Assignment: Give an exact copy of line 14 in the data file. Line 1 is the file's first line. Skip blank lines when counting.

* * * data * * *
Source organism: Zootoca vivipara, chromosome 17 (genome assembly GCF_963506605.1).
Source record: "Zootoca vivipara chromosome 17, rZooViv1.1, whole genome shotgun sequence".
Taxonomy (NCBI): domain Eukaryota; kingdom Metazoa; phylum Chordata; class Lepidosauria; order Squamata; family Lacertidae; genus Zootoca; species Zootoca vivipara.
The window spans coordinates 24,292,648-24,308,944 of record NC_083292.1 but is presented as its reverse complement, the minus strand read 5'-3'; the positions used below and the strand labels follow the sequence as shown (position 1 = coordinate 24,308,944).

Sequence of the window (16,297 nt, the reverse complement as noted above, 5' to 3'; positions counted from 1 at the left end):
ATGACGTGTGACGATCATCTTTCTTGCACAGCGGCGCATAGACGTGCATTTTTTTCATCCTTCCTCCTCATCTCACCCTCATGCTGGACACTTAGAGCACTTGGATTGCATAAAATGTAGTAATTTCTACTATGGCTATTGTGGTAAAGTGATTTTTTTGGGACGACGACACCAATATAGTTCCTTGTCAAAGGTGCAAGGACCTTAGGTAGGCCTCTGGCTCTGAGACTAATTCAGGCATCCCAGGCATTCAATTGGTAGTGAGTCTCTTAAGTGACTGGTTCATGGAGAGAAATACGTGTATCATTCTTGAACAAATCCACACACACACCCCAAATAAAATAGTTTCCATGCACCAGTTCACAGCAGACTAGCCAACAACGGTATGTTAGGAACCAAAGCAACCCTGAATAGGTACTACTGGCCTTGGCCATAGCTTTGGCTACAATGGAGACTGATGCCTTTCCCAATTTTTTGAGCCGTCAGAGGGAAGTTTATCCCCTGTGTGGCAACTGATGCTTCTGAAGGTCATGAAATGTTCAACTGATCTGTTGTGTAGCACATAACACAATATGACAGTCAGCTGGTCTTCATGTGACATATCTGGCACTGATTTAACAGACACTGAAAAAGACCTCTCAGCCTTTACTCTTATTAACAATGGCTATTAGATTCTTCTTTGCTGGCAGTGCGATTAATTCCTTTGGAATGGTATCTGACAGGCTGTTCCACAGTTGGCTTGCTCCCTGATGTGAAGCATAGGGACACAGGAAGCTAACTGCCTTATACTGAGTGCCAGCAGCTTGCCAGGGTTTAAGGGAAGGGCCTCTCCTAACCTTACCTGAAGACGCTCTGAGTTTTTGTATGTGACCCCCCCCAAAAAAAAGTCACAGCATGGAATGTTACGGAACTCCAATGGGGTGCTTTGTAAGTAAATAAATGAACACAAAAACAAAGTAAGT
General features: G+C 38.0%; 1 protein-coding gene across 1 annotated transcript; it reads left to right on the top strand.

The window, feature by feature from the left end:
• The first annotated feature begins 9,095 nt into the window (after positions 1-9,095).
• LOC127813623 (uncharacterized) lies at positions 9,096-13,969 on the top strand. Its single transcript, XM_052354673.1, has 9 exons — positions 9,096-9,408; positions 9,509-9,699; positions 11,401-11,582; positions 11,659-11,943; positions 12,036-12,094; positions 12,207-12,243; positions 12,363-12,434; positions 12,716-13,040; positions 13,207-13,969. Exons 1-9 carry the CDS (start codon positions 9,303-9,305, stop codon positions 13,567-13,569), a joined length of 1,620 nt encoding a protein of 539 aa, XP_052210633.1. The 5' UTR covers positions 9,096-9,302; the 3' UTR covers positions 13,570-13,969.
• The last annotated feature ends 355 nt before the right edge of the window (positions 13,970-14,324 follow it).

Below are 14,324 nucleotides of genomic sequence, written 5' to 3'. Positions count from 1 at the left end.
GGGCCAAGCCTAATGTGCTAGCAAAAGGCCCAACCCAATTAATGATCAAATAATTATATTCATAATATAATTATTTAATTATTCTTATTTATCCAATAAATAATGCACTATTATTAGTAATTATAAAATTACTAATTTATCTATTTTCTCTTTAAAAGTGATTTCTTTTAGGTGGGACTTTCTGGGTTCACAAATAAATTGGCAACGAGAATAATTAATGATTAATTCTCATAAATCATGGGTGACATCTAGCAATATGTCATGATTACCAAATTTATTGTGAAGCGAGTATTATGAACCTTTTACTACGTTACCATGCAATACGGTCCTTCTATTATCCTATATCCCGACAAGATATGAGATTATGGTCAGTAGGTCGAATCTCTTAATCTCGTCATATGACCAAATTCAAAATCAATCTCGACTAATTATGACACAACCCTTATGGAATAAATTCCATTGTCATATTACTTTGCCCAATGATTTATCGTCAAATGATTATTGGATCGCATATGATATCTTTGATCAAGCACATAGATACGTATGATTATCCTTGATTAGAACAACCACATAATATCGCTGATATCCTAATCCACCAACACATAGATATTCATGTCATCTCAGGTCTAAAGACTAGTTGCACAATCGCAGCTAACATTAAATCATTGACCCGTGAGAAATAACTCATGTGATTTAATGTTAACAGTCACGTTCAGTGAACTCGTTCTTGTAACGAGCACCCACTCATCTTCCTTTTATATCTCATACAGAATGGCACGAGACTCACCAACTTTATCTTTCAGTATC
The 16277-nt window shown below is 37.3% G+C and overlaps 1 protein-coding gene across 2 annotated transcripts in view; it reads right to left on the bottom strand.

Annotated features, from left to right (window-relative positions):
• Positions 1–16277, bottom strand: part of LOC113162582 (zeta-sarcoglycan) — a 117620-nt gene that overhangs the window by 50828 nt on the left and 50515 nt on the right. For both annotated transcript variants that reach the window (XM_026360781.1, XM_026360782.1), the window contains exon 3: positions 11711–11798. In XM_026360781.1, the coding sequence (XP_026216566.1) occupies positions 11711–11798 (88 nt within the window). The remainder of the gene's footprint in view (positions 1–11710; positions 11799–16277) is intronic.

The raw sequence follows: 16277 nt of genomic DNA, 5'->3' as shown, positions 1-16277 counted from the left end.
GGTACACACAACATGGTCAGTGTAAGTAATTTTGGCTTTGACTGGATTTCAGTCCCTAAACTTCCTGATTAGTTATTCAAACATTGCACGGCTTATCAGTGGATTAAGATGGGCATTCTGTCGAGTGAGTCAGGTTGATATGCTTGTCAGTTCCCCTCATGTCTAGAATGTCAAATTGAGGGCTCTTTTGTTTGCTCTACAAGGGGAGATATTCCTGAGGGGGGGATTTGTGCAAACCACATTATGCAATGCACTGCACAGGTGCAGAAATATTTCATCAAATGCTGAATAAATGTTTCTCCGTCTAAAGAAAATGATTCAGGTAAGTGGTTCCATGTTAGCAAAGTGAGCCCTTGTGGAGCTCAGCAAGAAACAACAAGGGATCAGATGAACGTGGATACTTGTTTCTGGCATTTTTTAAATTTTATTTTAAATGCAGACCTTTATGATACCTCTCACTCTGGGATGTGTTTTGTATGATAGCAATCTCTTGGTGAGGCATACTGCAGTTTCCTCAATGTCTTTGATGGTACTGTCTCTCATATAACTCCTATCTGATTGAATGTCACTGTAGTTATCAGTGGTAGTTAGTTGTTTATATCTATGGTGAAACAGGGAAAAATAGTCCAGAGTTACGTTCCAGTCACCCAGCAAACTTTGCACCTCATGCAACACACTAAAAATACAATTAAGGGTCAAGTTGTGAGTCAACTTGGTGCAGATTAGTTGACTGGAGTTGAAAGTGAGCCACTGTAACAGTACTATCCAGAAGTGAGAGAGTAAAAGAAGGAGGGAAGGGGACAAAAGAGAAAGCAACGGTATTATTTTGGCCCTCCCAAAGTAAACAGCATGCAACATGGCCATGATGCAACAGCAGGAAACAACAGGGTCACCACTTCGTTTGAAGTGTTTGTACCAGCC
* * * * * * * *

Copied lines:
The 16277-nt window shown below is 37.3% G+C and overlaps 1 protein-coding gene across 2 annotated transcripts in view; it reads right to left on the bottom strand.